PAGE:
Network Solutions (recently purchased by Verisign) was once the only registrar for .com/.net/.org domains. Verisign is losing customers at an alarming rate, losing over 3 million domains over the first quarter of 2002!. Below is a renewal notice that was received by a client of Bower Web Solutions for domains that were never registered with Verisign.
Domain Registry of America/Canada
Previously calling themselves the “Internet Registry of America/Canada”, the DRoA/C has already received negative press coverage for sending renewal notices that looked similar to a government notice. DRoA/C originally started in the domain registration business as a reseller of Tucows. Sources claim they were kicked out of Tucows due to these questionable business practices. They are currently a reseller with Enom.
Another registrar known to participate in domain name transfer scams
What Bower Web Solutions Is Doing to Protect Your Domain Names
As of January 2006, we have been locking all domain names that we have registered on our clients behalf. Domain names will not be transferred to another registry unless our customers specifically request (in writing or email) that we do. This request must be received prior to initiating any transfer.
If you’ve already sent a payment:
If you have already sent money to another registrar, we suggest you contact your bank or credit card company regarding your options of having payment stopped or reversed. If your domain is transferred away, we will not be able to manage your domain for you.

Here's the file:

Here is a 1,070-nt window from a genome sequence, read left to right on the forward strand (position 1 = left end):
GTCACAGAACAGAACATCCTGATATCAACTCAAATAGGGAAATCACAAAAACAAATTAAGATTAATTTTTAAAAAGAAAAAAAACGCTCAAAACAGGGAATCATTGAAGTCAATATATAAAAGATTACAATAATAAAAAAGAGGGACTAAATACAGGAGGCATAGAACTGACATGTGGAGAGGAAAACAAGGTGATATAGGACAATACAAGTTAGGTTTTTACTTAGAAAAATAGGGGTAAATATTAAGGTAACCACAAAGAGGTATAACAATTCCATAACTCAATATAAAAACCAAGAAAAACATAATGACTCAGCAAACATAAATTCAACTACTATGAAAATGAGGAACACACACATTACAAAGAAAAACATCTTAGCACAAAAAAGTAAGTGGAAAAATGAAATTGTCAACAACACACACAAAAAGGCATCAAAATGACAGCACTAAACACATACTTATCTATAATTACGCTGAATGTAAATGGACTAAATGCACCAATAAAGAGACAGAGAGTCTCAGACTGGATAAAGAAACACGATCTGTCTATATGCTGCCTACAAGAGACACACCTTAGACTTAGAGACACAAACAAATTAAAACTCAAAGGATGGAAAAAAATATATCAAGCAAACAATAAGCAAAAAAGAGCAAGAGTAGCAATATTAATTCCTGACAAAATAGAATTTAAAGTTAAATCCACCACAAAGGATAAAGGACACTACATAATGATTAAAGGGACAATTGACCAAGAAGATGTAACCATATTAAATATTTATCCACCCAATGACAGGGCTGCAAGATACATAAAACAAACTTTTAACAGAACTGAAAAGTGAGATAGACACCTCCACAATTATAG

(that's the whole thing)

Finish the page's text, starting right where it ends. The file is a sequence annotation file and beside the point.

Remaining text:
Get your money refunded.
If you have paid by check, write to the company that you sent payment to demand a refund. If you paid by credit card and are unable to get a response regarding a refund, you can contact the issuing bank for your credit card to dispute the charge.
If you are a Bower Web Solutions customer and would like us to check the status of your domain, please contact us. We’ll be able to check the status of your domain and advise you.
A domain transfer cannot be completed unless the administrative contact for the domain confirms it. By default, we decline transfers to another registry unless our customer specifically request (in writing) that we do. This request must be received prior to initiating any transfer.
Filing a complaint online
Note that many of these sites are brought to you by the same talented people that brought you Healthcare.gov so there reliability leaves a bit to be desired.
File a complaint with the Internet Fraud Complaint Center (FBI)
The Internet Fraud Complaint Center (IFCC) is a partnership between the Federal Bureau of Investigation (FBI) and the National White Collar Crime Center (NW3C).
IFCC’s mission is to address fraud committed over the Internet. For victims of Internet fraud, IFCC provides a convenient and easy-to-use reporting mechanism that alerts authorities of a suspected criminal or civil violation.
Reporting mail fraud
Please visit the United States Postal Service for information regarding mail fraud. It’s against the law to send mail that looks like an invoice and not have it marked clearly as a solicitation.
Whether you’re in the US or in Canada, if the “invoice” you received was from Verisign, you should consider reporting the incident to the USPS.
If you would like to file a complaint with the USPS online.